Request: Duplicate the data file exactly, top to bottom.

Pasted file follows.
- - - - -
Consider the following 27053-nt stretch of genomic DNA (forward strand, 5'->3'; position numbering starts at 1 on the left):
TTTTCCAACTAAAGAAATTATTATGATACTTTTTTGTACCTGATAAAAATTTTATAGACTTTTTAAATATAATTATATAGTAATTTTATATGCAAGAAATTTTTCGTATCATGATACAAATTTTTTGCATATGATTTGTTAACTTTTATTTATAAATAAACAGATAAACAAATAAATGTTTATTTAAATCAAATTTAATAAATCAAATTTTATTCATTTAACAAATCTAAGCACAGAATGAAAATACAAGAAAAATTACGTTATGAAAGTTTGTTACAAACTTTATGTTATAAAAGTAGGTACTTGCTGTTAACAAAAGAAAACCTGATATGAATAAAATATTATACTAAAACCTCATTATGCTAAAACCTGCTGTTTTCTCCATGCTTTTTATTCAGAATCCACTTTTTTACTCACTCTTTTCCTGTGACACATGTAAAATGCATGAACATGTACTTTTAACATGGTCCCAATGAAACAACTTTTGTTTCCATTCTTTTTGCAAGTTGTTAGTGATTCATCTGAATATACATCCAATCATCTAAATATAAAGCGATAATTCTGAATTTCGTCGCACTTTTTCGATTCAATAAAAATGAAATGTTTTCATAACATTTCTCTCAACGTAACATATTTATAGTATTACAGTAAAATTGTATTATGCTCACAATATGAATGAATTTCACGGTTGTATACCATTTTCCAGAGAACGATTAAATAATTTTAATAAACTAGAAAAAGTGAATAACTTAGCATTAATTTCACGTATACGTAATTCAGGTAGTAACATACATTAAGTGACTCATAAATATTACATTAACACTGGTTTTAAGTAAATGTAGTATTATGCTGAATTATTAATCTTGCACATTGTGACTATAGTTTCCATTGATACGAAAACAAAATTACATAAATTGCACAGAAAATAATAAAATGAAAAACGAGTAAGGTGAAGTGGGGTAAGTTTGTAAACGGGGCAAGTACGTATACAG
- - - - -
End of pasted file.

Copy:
Consider the following 27053-nt stretch of genomic DNA (forward strand, 5'->3'; position numbering starts at 1 on the left):
TTTTCCAACTAAAGAAATTATTATGATACTTTTTTGTACCTGATAAAAATTTTATAGACTTTTTAAATATAATTATATAGTAATTTTATATGCAAGAAATTTTTCGTATCATGATACAAATTTTTTGCATATGATTTGTTAACTTTTATTTATAAATAAACAGATAAACAAATAAATGTTTATTTAAATCAAATTTAATAAATCAAATTTTATTCATTTAACAAATCTAAGCACAGAATGAAAATACAAGAAAAATTACGTTATGAAAGTTTGTTACAAACTTTATGTTATAAAAGTAGGTACTTGCTGTTAACAAAAGAAAACCTGATATGAATAAAATATTATACTAAAACCTCATTATGCTAAAACCTGCTGTTTTCTCCATGCTTTTTATTCAGAATCCACTTTTTTACTCACTCTTTTCCTGTGACACATGTAAAATGCATGAACATGTACTTTTAACATGGTCCCAATGAAACAACTTTTGTTTCCATTCTTTTTGCAAGTTGTTAGTGATTCATCTGAATATACATCCAATCATCTAAATATAAAGCGATAATTCTGAATTTCGTCGCACTTTTTCGATTCAATAAAAATGAAATGTTTTCATAACATTTCTCTCAACGTAACATATTTATAGTATTACAGTAAAATTGTATTATGCTCACAATATGAATGAATTTCACGGTTGTATACCATTTTCCAGAGAACGATTAAATAATTTTAATAAACTAGAAAAAGTGAATAACTTAGCATTAATTTCACGTATACGTAATTCAGGTAGTAACATACATTAAGTGACTCATAAATATTACATTAACACTGGTTTTAAGTAAATGTAGTATTATGCTGAATTATTAATCTTGCACATTGTGACTATAGTTTCCATTGATACGAAAACAAAATTACATAAATTGCACAGAAAATAATAAAATGAAAAACGAGTAAGGTGAAGTGGGGTAAGTTTGTAAACGGGGCAAGTACGTATACAG